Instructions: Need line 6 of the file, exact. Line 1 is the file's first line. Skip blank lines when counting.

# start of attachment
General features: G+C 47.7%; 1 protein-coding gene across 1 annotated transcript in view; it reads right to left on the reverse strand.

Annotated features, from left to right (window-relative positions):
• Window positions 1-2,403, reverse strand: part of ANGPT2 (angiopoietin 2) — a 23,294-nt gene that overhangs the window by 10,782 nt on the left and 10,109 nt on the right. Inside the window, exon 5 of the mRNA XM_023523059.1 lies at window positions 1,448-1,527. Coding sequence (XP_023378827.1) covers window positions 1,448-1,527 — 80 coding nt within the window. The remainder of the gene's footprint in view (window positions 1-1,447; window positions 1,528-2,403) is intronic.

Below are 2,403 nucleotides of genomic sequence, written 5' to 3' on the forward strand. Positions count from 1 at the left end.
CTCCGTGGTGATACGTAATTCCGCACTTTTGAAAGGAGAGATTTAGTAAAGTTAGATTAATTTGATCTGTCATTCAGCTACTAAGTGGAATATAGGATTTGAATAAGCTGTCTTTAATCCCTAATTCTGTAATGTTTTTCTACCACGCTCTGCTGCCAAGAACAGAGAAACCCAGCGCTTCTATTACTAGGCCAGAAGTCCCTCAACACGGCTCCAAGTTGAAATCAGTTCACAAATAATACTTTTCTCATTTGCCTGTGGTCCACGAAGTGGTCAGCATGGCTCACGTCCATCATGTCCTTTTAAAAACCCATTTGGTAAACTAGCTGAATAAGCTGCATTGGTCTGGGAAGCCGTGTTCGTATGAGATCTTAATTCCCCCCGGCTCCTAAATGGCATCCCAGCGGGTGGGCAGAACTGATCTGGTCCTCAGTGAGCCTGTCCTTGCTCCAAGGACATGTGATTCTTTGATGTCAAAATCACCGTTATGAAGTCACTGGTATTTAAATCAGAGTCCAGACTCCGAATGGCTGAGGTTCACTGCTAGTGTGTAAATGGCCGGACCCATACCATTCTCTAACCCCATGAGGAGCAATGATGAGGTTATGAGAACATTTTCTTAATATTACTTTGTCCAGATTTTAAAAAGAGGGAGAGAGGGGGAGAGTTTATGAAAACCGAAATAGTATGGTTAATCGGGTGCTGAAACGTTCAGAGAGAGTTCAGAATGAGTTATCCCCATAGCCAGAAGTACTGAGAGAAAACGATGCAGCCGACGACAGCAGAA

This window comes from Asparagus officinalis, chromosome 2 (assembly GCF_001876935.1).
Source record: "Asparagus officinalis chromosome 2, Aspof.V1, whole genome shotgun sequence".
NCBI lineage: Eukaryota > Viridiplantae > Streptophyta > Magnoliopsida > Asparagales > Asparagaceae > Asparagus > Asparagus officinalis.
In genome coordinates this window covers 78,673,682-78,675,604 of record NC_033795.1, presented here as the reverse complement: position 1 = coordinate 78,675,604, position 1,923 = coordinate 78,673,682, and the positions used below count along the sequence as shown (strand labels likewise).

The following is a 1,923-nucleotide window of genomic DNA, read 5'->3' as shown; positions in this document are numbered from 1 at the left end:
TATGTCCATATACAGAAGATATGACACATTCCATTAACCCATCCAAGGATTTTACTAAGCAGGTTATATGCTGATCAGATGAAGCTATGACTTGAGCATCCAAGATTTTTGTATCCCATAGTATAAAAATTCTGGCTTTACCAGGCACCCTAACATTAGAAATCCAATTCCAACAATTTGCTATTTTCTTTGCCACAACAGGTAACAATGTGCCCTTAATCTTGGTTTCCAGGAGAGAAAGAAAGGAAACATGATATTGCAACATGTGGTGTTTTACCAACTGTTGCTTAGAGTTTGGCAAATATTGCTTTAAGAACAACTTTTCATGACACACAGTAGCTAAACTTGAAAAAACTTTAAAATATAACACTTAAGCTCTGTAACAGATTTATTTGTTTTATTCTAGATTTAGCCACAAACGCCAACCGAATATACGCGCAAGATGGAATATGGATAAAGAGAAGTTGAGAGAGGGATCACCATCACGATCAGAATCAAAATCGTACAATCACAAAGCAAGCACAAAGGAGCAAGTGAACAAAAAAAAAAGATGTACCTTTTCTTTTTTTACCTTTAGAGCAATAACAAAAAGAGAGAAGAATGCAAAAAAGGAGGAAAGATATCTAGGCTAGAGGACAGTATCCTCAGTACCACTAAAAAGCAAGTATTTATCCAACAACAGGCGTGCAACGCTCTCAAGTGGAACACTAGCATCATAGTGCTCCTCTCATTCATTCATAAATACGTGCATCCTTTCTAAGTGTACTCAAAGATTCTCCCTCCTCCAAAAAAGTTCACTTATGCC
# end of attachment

This window comes from Asparagus officinalis, chromosome 2 (assembly GCF_001876935.1).